(CNN) -- The U.S. Immigration and Customs Enforcement agency said Wednesday that an illegal immigrant who was injured and lost most of her family in Sunday's multivehicle wreck in Florida will not face deportation.
"Our thoughts and prayers are with Miss Lidiane Carmo as she deals with the tragic loss of her family," ICE spokeswoman Barbara Gonzalez said. "Reports of her facing deportation are completely false."
"ICE's stated priorities include convicted criminals, immigration fugitives, repeat immigration law violators and recent border crossers," Gonzalez said in a written statement.
Lidiane Carmo, 15, the sole survivor among her immediate family, came to the United States from Brazil when she was only 2, according to a pastor at International Church of the Restoration in Marietta, Georgia, a suburb of Atlanta.
"She is like any regular American girl. (But) she wasn't born here," the Rev. Aron Amazonas said Wednesday. "She acts like an American girl. She almost can't speak the Portuguese language. She doesn't know the people there."
Church members were concerned that the teen could face deportation.
Lidiane and five members of her family were part of a church delegation returning Sunday from a conference in Orlando.
Jose Carmo, another pastor at the church; his wife, Adriana; and their daughter Leticia were killed, along with Jose Carmo's brother, Edsom Carmo, who was driving one of the church's vans, and a companion.
"The Carmo family was in the United States illegally," said Alonso Oliveira, a family friend and pastor. "The family wanted to obtain legal status but had no laws to help them do so."
The family stayed in the United States after their visas expired, CNN affiliate WSB reported.
Lidiane, who remains hospitalized, learned Tuesday that her parents and sister had been killed, Amazonas told CNN. "We know she is trying to process everything."
Amazonas said the church's top priority is taking care of Lidiane and sending the bodies of the victims back to Brazil.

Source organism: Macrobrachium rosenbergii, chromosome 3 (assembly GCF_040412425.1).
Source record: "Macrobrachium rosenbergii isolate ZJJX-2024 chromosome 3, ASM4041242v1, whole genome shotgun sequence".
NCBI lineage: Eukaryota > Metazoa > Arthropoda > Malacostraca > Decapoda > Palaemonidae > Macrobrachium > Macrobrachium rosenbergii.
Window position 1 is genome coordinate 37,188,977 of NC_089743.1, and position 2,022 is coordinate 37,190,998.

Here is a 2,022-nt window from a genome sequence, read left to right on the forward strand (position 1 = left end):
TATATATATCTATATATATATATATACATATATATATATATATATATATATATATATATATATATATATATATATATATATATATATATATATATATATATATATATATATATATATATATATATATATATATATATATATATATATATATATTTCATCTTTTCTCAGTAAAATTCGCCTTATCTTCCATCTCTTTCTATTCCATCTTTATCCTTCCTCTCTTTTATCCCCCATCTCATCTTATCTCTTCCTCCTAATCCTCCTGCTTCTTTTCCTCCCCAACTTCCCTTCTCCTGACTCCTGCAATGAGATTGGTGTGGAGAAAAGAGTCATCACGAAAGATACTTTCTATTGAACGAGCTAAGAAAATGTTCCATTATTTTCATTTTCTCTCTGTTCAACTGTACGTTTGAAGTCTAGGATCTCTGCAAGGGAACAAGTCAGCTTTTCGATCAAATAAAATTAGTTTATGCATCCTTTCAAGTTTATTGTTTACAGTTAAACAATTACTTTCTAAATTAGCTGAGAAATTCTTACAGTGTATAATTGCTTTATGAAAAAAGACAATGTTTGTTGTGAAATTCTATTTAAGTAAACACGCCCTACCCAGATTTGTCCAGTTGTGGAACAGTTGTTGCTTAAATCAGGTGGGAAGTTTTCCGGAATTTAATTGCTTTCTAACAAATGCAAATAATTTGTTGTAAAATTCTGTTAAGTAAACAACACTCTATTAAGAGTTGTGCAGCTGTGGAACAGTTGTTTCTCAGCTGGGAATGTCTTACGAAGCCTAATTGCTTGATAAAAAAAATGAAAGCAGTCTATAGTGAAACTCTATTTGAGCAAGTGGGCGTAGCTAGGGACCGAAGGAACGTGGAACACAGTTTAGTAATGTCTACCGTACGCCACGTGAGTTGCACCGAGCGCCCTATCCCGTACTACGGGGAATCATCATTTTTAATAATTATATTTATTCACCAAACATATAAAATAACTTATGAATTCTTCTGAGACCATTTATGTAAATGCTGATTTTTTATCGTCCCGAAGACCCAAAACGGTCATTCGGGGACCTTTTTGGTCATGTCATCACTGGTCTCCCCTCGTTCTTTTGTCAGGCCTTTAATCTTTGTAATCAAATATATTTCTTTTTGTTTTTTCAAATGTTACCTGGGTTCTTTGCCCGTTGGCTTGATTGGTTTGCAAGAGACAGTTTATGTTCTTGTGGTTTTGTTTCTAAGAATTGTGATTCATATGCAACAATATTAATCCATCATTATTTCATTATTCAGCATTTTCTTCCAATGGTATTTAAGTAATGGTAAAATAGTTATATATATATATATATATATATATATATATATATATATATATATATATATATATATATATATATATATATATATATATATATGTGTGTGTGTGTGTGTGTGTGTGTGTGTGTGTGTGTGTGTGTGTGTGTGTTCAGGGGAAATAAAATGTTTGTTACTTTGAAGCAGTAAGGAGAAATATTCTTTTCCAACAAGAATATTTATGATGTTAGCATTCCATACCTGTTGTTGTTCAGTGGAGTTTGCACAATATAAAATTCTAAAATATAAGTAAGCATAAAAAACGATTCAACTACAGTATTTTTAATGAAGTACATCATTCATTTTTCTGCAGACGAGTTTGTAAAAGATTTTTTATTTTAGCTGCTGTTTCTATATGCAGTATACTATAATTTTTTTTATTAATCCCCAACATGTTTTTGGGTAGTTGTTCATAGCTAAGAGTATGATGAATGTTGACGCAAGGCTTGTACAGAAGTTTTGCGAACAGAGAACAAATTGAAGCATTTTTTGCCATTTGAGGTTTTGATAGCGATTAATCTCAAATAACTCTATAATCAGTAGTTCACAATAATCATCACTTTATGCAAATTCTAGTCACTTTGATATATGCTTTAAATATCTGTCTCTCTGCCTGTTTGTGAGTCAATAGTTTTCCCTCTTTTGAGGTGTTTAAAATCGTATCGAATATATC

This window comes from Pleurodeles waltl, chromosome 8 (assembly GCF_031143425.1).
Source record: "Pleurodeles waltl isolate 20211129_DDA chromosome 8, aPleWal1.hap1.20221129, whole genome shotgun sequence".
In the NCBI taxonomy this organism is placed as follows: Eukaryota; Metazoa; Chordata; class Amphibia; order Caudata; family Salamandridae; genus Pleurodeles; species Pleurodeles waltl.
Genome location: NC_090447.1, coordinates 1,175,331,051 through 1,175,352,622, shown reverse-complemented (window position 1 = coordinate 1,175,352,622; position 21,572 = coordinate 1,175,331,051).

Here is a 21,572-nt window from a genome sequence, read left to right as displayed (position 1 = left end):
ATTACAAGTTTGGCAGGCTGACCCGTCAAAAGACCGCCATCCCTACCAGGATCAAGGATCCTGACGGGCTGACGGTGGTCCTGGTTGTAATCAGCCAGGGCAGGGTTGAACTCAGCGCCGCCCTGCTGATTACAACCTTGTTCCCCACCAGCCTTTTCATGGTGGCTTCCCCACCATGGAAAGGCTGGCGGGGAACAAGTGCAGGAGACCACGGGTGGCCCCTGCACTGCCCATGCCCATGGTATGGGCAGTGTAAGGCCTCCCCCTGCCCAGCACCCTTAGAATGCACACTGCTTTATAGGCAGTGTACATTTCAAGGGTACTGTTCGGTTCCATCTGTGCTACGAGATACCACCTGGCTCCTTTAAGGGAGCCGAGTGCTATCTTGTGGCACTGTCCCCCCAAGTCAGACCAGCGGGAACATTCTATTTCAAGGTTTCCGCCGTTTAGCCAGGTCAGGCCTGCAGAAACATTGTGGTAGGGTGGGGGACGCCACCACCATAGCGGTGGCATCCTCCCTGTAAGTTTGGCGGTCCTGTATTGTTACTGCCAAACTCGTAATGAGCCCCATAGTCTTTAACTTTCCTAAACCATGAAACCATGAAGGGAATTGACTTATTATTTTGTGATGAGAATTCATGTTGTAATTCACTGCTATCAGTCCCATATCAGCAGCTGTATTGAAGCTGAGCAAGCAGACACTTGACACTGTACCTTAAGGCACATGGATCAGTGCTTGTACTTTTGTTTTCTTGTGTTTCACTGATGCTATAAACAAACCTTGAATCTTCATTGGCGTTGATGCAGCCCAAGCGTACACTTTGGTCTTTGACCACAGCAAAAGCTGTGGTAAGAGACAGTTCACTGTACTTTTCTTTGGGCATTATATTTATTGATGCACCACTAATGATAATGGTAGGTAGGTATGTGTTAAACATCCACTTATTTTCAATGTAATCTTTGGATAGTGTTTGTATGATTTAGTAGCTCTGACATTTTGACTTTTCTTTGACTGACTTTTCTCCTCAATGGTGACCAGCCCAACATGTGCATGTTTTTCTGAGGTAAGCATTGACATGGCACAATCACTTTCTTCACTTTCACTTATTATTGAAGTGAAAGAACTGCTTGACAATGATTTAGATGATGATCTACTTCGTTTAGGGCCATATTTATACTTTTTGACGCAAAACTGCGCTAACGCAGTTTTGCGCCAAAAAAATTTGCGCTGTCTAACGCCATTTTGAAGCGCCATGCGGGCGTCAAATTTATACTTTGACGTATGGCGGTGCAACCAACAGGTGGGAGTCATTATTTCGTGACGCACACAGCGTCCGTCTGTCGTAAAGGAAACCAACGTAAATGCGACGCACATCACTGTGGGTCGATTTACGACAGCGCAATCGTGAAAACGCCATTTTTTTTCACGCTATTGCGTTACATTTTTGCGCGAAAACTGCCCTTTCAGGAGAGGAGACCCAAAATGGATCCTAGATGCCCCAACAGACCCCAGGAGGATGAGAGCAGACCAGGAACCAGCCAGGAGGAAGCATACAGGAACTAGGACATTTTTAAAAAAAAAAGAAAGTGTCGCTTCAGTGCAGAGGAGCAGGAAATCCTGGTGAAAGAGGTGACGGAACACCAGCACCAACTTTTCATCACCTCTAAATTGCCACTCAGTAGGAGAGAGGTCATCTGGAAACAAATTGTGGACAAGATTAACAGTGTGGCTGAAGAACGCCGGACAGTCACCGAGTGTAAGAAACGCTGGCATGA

"We are shocked with everything that happened with us and this lovely family. We are trying to give them the support they need," he said.
A local high school was scheduled to hold a vigil Wednesday night.
"We could never imagine such tragedy would come, and the whole congregation is totally devastated," said Amazonas.
On Sunday, according to the Carmo family, Florida Gov. Rick Scott visited the girl in the hospital and assured the family that Florida would take case of expenses, including the transportation of the bodies back to Georgia. The girl has no medical insurance.
"The governor gave the family members a phone number to call. They have called the number a few times, with no answer or returned call," a source close to the family told CNN.
On Wednesday, the source told CNN the family had since been contacted by the governor's office.
According to Scott spokeswoman Amy Graham, "On Sunday, Gov. Rick Scott stopped by the Shands Hospital in Gainesville where several victims are being treated for the fatal pileup on 1-75. Gov. Scott wanted to express his condolences and let the families know he was praying for them."
When CNN asked Graham to confirm that the governor promised to take care of financial costs, she declined, saying that the conversations with the accident victims were personal and that she does not have any details about them.
Scott had been set to appear on CNN on Wednesday to discuss the previous night's primary, but his office canceled the interview when told that CNN also would ask about his offer of help to the family. Scott's office said it canceled because the network changed "the terms of the interview just hours" beforehand.
The death toll from the string of crashes on Interstate 75 near Gainesville -- amid heavy smoke from a nearby brush fire -- has risen to 11 with the discovery of another body, the Florida Highway Patrol said. An additional victim was found in a Dodge truck, the highway patrol said in a statement Tuesday. The body was not immediately identified.
The National Weather Service warned that patchy smoke and fog may still be present in the area Wednesday.
The smoke is from a brush fire at the nearby Paynes Prairie Preserve State Park. The Boardwalk Fire was 100% contained, but smoke could linger for months, Ludie Bond, wildfire mitigation specialist for the Gainesville area, said this week.
Meanwhile, questions remain about the deadly crashes. The Florida Highway Patrol had reopened the section of I-75 where the crashes occurred barely half an hour before the pileup.
The interstate was closed for about three hours earlier Sunday, after a pair of crashes late Saturday on I-75 and nearby U.S. 441, Highway Patrol Lt. Patrick Riordan said Monday. Troopers, the state Department of Transportation and the local sheriff's office reopened the road after determining that conditions were improving, he said.
I-75 reopened at 3:26 a.m. Thirty-three minutes later, callers began to report chain-reaction crashes in both the north and southbound lanes.
Scott has asked the state Department of Law Enforcement to investigate the circumstances behind the crashes.
CNN's Martin Savidge and AnneClaire Stapleton contributed to this report.